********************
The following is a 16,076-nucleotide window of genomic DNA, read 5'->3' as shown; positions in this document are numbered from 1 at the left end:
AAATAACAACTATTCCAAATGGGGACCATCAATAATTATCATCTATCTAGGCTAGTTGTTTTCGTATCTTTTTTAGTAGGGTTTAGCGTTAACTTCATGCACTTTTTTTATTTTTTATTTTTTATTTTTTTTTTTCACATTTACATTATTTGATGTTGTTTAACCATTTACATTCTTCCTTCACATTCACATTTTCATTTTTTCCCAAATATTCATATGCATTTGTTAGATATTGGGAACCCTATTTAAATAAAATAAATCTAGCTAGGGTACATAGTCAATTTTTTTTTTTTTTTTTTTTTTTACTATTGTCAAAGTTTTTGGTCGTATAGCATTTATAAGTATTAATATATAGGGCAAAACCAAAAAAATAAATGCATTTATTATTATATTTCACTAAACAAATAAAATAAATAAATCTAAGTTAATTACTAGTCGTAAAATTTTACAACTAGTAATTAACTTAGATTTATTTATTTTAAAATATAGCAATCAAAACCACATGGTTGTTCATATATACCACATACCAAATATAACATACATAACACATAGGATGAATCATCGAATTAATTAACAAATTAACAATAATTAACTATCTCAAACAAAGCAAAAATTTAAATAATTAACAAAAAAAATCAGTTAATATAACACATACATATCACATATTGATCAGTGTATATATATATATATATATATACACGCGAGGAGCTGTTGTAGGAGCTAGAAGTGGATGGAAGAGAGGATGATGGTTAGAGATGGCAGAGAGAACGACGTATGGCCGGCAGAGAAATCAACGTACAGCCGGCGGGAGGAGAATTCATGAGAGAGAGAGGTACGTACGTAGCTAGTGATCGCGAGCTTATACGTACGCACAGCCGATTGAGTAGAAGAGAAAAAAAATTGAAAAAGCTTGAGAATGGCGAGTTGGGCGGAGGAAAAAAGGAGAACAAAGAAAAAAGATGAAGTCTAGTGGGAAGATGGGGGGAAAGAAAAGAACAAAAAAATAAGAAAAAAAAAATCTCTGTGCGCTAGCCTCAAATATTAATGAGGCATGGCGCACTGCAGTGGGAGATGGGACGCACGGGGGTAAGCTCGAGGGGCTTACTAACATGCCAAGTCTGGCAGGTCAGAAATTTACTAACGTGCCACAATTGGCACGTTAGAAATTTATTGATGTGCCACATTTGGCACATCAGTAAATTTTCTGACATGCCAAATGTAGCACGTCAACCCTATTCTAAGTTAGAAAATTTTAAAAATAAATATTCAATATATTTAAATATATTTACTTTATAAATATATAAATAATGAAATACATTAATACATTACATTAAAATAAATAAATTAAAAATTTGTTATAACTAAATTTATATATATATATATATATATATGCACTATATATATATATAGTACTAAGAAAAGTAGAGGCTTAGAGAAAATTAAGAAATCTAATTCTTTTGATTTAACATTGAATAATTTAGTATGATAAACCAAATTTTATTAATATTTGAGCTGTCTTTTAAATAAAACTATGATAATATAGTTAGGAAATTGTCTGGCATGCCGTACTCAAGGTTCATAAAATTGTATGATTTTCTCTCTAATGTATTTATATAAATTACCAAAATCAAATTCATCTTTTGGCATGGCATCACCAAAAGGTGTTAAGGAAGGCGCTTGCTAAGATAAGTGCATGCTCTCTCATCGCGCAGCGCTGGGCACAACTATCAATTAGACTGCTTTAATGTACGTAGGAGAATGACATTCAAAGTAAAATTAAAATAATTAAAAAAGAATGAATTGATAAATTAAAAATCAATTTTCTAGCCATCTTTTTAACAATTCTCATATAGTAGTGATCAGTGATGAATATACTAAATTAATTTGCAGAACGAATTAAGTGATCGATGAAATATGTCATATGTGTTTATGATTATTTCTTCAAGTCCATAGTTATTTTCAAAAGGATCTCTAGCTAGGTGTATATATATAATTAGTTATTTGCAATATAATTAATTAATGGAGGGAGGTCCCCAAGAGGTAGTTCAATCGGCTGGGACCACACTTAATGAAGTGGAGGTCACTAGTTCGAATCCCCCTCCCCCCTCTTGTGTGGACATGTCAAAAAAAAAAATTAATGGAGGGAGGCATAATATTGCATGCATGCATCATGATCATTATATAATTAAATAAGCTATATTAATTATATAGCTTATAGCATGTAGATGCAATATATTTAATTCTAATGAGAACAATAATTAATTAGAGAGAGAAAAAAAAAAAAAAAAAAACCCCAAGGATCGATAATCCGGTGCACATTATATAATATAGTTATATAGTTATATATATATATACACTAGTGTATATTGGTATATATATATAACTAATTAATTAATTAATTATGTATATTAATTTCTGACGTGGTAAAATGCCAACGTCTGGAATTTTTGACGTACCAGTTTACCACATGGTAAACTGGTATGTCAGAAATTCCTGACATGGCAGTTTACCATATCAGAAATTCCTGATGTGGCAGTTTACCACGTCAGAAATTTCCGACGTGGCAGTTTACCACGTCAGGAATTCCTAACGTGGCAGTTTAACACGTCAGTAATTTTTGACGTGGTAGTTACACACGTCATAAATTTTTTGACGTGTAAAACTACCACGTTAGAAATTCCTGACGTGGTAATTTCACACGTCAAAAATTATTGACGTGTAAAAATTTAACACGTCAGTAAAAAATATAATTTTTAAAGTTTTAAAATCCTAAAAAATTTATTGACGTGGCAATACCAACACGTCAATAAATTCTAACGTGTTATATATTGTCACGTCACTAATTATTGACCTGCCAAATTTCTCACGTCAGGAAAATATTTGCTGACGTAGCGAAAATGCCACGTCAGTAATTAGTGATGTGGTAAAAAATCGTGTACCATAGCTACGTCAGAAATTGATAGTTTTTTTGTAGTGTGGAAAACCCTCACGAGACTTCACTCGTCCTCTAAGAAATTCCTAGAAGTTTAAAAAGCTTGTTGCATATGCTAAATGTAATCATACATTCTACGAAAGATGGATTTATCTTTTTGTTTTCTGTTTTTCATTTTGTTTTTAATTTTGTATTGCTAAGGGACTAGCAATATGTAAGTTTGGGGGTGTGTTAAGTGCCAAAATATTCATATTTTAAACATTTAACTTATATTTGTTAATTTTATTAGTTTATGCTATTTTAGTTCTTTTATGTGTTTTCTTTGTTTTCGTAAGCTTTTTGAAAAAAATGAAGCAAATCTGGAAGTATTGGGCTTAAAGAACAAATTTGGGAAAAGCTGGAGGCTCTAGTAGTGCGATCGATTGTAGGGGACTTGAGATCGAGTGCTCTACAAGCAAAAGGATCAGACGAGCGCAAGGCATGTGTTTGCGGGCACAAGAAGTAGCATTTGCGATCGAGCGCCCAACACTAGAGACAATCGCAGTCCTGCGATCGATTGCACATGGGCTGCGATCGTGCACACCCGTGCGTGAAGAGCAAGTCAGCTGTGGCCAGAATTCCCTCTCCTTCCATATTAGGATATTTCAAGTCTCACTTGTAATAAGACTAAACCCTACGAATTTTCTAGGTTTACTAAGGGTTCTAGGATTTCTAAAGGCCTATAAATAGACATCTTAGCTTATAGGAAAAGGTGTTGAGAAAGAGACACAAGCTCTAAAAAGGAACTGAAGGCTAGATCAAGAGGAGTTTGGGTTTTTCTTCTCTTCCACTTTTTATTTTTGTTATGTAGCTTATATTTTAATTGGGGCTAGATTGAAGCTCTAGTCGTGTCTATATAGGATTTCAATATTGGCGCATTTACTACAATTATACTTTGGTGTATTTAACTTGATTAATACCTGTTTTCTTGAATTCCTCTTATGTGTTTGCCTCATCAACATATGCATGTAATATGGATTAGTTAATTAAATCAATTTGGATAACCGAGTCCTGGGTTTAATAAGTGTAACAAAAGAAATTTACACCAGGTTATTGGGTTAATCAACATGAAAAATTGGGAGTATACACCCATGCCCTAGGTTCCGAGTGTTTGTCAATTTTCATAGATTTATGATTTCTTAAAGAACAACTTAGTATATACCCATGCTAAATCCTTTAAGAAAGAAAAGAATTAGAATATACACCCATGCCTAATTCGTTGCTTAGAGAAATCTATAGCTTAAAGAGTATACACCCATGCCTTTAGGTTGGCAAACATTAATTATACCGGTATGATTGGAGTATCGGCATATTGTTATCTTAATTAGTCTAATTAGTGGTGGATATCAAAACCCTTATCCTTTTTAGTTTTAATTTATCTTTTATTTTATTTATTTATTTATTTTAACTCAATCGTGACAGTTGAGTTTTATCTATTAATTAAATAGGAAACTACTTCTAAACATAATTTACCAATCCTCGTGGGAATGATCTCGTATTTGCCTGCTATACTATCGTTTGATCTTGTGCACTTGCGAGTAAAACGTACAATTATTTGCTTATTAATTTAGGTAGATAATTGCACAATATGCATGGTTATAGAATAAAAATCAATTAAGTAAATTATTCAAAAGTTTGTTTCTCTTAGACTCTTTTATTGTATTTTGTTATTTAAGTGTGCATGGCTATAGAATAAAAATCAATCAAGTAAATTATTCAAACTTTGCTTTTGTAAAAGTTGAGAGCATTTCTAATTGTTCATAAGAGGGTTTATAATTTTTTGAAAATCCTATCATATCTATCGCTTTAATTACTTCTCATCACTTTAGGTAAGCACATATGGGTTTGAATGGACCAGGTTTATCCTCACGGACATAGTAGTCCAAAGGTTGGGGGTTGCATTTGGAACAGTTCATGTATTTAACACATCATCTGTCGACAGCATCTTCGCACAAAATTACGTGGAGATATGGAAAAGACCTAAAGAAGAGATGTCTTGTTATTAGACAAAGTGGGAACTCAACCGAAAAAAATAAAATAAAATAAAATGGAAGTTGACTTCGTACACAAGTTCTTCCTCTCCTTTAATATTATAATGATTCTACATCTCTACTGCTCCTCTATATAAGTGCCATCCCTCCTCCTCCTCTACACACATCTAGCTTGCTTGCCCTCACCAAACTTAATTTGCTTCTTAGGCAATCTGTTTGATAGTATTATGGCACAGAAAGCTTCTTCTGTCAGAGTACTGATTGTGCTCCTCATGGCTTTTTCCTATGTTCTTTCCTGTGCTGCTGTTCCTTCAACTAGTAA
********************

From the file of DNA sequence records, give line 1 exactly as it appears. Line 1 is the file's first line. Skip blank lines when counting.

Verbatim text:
The following is a 16,076-nucleotide window of genomic DNA, read 5'->3' as shown; positions in this document are numbered from 1 at the left end: